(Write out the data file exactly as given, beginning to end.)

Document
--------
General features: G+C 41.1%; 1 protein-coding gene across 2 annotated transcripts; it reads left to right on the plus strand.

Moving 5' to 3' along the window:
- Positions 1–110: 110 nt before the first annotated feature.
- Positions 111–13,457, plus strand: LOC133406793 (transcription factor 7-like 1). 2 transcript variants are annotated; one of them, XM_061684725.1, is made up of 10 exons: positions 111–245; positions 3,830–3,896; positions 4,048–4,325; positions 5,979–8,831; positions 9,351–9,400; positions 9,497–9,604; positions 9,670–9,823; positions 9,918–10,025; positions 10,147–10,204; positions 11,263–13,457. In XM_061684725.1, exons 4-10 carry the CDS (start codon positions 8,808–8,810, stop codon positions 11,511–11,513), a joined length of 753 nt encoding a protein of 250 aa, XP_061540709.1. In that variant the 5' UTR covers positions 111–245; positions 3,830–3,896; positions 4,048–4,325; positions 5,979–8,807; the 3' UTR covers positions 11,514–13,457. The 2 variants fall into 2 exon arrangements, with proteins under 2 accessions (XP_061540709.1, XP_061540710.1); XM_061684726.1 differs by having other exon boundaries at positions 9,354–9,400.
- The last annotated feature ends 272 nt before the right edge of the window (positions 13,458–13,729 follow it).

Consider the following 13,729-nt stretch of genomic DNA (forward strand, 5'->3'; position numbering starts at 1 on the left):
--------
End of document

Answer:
General features: G+C 41.1%; 1 protein-coding gene across 2 annotated transcripts; it reads left to right on the plus strand.

Moving 5' to 3' along the window:
- Positions 1–110: 110 nt before the first annotated feature.
- Positions 111–13,457, plus strand: LOC133406793 (transcription factor 7-like 1). 2 transcript variants are annotated; one of them, XM_061684725.1, is made up of 10 exons: positions 111–245; positions 3,830–3,896; positions 4,048–4,325; positions 5,979–8,831; positions 9,351–9,400; positions 9,497–9,604; positions 9,670–9,823; positions 9,918–10,025; positions 10,147–10,204; positions 11,263–13,457. In XM_061684725.1, exons 4-10 carry the CDS (start codon positions 8,808–8,810, stop codon positions 11,511–11,513), a joined length of 753 nt encoding a protein of 250 aa, XP_061540709.1. In that variant the 5' UTR covers positions 111–245; positions 3,830–3,896; positions 4,048–4,325; positions 5,979–8,807; the 3' UTR covers positions 11,514–13,457. The 2 variants fall into 2 exon arrangements, with proteins under 2 accessions (XP_061540709.1, XP_061540710.1); XM_061684726.1 differs by having other exon boundaries at positions 9,354–9,400.
- The last annotated feature ends 272 nt before the right edge of the window (positions 13,458–13,729 follow it).

Consider the following 13,729-nt stretch of genomic DNA (forward strand, 5'->3'; position numbering starts at 1 on the left):